This has since been deployed to the town of Pevek, in the far eastern region of Russia. When connected to the grid in 2020, the two reactors ‘lit up’ this small town with electricity and heating, replacing fossil fuel plants.

The switch to nuclear energy in the region has resulted in shaving off approximately 80,000 tonnes of Russian carbon emissions annually.

The launch of the Akademik Lomonosov has opened up a new platform of mobile reactors, debunking the conventional mindset that nuclear power plants need to be built stationary on land.

The main objective of a floating reactor hinges not on the altruistic feature of zero-carbon emissions, but rather on its ability to supply affordable baseload energy to remote and inaccessible places.

The deployment of a floating reactor is certainly attractive for coastal states such as Indonesia and the Philippines in Southeast Asia. Access to reliable energy supply in their remote areas will be the key issue that floating reactors can help to resolve.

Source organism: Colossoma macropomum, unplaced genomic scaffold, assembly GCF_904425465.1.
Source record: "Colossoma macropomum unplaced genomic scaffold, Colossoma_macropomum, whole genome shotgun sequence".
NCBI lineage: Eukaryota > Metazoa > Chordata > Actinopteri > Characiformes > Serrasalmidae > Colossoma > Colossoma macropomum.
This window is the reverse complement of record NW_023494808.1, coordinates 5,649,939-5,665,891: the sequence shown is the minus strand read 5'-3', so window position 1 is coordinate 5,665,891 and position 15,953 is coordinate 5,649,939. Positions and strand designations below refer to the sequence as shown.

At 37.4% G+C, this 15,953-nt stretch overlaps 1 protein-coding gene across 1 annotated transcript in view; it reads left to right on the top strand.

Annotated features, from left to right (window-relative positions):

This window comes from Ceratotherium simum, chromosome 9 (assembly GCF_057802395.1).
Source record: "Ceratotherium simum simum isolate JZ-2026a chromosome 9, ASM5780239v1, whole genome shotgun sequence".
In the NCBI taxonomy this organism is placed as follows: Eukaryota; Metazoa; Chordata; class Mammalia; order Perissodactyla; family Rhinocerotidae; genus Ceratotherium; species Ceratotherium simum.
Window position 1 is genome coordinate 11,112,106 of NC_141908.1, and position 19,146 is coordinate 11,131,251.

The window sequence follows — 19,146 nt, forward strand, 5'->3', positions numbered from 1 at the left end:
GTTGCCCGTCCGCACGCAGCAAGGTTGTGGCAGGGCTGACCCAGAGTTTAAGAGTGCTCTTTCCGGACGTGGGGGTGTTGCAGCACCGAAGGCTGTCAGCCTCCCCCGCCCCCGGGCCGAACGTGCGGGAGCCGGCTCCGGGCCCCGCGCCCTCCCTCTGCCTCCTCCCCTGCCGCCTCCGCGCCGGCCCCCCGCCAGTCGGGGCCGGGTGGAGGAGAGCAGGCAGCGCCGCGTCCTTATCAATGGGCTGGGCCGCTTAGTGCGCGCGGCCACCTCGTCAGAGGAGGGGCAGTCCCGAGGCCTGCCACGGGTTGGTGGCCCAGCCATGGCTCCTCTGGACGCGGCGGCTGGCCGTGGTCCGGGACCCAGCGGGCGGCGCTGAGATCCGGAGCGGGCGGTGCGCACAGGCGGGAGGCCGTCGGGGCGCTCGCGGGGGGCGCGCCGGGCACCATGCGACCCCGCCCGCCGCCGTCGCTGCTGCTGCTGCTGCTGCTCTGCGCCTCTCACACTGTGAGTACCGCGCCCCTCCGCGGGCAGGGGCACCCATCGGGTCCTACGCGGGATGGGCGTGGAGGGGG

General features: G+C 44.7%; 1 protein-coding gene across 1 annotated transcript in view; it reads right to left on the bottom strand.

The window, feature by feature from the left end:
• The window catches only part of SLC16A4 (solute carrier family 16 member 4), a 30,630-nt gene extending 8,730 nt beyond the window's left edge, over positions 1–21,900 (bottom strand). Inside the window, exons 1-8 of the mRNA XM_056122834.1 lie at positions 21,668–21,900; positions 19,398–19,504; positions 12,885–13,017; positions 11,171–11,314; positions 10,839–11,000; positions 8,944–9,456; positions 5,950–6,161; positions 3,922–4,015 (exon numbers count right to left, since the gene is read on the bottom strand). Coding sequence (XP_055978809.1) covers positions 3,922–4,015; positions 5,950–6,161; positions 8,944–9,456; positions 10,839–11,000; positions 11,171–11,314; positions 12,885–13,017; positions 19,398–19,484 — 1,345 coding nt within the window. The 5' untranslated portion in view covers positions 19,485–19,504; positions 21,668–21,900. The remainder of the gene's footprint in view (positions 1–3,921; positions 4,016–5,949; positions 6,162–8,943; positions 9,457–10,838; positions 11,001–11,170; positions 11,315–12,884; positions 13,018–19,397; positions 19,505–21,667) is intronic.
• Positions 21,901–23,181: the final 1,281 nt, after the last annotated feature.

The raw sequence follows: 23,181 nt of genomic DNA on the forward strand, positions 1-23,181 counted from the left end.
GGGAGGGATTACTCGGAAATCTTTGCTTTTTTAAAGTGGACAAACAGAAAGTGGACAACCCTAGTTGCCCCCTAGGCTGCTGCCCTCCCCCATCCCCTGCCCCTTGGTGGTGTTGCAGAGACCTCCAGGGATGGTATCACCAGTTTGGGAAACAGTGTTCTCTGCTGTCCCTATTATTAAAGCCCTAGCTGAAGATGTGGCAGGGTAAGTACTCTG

The region can also capitalise on the mobility feature of floating reactors for humanitarian and disaster relief purposes, i.e. the portable supply of electricity to areas in the region struck by natural catastrophes.

The Akademik Lomonosov and future Russian floating reactors are deployed to supply nuclear power, either in electricity or heating, to places which currently have limited access to reliable power. Some of these will function as co-generation facilities for water desalination.

Similarly, the joint venture between America’s NuScale and Canada-based Prodigy intends to develop transportable small modular reactors to replace coal-fired plants in coastal regions with the aim of decarbonising the transport and shipping sectors.

However, international regulations are a stumbling block.

There are strict guidelines for transporting nuclear materials but nothing in the aspects of safety and security has been developed for the transportation of a fully-assembled reactor onboard a barge or ship.